It’s been more than one year since the U.S. began its rollout of COVID-19 vaccines. Although one of the most contentious issues of the century, the CDC reports that more than 80% of American adults have received at least one shot of the Moderna, Pfizer-BioNTech, or Johnson & Johnson vaccines at time of writing. Three-quarters of people are considered to be fully vaccinated with two shots and more than 40% have received booster doses, while vaccinations continue to be administered daily.
The Omicron wave is now in a welcomed retreat, but the future is still anyone’s guess, provoking a litany of questions. How likely are people to continue to vaccinate in the event of new variants? Which vaccine manufacturers are the most trusted? Does the new Novavax vaccine appeal to the vaccine-hesitant?
To help answer some of these questions, CivicScience gathered high-level intel on public perception of COVID-19 vaccines through a series of surveys.
Polling more than 3,400 U.S. adults finds that the majority of Americans – 65% – feel positively about the overall efficacy of the COVID-19 vaccines. Over one-third of respondents believe that the vaccines have been highly effective at preventing the spread of the disease, while more than one-quarter feel they have been somewhat effective. On the other hand, one-in-three adults feel the vaccines have not been effective.
Current results are less positive than results from a November 2020 survey prior to the vaccine rollout, when 75% of the Gen Pop was hopeful that the Pfizer vaccine specifically would be effective in stopping the spread and just 10% were doubtful.
Yet despite the disruption caused by Delta and Omicron variants, general outlook on vaccination in the U.S. remains relatively strong. In fact, when asked what strategies should be taken at the current moment to prevent the spread of COVID-19, the majority of respondents – 64% – list vaccination as the number one most important measure. That’s followed by masking, social distancing, and lastly, testing.
Vaccine Manufacturer Favorability
Gauging favorability towards the two manufacturers of Covid vaccines currently available in the U.S., results indicate public opinion of both Pfizer and Moderna is overwhelmingly positive. More than 75% of adults feel favorable or neutral toward the companies. In fact, more people feel favorable than neutral, with nearly one-quarter feeling “very favorable.” In contrast, less than one-quarter feels at all unfavorable to either company.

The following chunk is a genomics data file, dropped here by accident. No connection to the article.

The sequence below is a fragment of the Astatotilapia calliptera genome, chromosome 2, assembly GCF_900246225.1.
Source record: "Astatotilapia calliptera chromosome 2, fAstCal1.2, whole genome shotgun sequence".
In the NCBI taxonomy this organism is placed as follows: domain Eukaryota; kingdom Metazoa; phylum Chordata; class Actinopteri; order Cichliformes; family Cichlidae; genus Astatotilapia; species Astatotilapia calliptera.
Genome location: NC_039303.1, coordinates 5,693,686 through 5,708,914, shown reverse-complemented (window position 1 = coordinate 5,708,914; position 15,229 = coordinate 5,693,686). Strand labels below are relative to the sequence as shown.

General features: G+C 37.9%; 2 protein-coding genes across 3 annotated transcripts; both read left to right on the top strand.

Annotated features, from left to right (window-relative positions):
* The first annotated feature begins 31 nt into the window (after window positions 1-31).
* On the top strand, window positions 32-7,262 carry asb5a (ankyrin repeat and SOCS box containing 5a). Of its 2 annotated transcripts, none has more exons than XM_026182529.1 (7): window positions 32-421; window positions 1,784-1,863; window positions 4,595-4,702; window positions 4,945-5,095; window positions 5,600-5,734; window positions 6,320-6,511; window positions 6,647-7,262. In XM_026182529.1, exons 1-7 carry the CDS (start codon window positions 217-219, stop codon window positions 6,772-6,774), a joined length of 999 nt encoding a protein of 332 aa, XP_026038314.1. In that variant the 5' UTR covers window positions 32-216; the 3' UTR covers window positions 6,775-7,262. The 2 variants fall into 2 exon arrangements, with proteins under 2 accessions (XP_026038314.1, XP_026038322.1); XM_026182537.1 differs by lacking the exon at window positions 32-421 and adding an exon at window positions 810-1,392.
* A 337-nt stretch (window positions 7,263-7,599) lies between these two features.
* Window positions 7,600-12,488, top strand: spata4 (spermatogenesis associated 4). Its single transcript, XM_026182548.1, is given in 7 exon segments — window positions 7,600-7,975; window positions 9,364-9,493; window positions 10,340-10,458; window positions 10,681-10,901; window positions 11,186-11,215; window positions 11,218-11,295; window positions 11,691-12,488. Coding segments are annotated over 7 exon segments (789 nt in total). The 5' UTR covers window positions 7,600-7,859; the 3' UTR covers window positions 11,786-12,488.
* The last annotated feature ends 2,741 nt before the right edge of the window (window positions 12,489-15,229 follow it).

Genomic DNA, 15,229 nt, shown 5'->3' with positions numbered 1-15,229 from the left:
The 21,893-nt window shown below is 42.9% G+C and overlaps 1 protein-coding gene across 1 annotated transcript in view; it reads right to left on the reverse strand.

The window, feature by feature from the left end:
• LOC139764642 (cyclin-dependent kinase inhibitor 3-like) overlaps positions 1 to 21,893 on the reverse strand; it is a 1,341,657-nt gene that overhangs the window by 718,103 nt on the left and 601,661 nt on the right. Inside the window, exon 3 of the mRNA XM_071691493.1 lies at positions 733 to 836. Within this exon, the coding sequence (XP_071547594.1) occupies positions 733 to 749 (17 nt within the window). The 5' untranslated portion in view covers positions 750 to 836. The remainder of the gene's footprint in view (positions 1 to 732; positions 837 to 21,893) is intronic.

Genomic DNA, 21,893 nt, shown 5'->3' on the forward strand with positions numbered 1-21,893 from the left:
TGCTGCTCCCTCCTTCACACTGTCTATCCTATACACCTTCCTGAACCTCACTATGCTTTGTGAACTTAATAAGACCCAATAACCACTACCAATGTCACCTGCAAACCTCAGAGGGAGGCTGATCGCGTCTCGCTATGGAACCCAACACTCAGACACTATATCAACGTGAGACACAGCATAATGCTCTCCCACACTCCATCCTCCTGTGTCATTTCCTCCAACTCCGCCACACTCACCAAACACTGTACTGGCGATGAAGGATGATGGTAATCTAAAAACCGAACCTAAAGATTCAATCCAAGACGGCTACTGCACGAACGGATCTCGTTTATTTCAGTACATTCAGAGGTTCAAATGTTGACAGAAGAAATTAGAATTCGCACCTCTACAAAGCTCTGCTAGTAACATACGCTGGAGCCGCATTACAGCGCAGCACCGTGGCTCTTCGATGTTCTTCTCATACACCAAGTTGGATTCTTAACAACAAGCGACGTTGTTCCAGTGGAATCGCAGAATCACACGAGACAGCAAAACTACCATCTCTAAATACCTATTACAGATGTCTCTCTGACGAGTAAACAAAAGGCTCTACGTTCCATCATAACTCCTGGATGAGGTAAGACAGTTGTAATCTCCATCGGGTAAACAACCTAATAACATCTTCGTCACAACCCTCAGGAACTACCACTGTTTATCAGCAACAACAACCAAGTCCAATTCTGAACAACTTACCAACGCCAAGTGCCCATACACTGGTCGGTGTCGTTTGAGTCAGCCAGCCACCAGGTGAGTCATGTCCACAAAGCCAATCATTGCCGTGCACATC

Pfizer vs. Moderna
A simplified view shows that people are slightly more favorable to Pfizer, as well as slightly more unfavorable. Even though far more Americans have received Pfizer than Moderna vaccines (as tracked by the CDC), favorability results are strikingly similar between the two pharma companies.
Favorability by COVID-19 Infection
Does having a current or past Covid infection impact someone’s public perception of the vaccine manufacturers? Data show that people within the last year who have experienced a Covid infection either themselves or in their household, or who have known someone outside of their household with Covid, are overall more favorable towards Pfizer and Moderna.
However, it’s likely that a stronger association with Covid infections does impact outlook. Over one-third of people who have experienced both an infection in their household and know others who have become infected feel unfavorable towards Pfizer.
Favorability by Covid Vaccination Status
As anticipated, vaccine status undoubtedly plays a role in perception. Vaccinated individuals are over seven times more likely to feel favorable about Pfizer and roughly nine times more likely to feel favorable about Moderna compared to unvaccinated individuals.
Small pockets of vaccinated individuals are unfavorable to either company. On the other hand, feelings of dislike run disproportionately high among people who are unvaccinated – more than half are unfavorable to either company – suggesting vaccine hesitancy is tied to negative views or distrust of the manufacturers.
Vaccine to Watch: Novavax
That said, could the new Novavax vaccine change the vaccine landscape – and possibly sway people who are unvaccinated and unfavorable to Pfizer or Moderna to get the shot? Now gaining authorization for use in countries around the world, the Novavax vaccine uses protein-based technology similar to that used in the flu or shingles vaccines, different from Pfizer and Moderna’s mRNA vaccines.
If approved for use in the U.S., 42% of adults express interest in receiving the Novavax vaccine.
Among those familiar with Novavax, 19% of unvaccinated and 67% of vaccinated individuals express interest in receiving the vaccine if it becomes available in the United States. Initial results suggest that while the majority of unvaccinated people are unlikely to line up for the new vaccine, it could provide a viable option for boosters and future shots among vaccine supporters.
Overall, public feelings on COVID-19 vaccination in the U.S. appear to rest on the positive end of the spectrum, for the time being. One year post-rollout, sentiment towards leading vaccine manufacturers Pfizer and Moderna is mostly favorable or neutral, with some exceptions seen among people who have experienced and witnessed a greater number of infections. At the same time, findings suggest the new Novavax vaccine may be well-received in the U.S. going forward.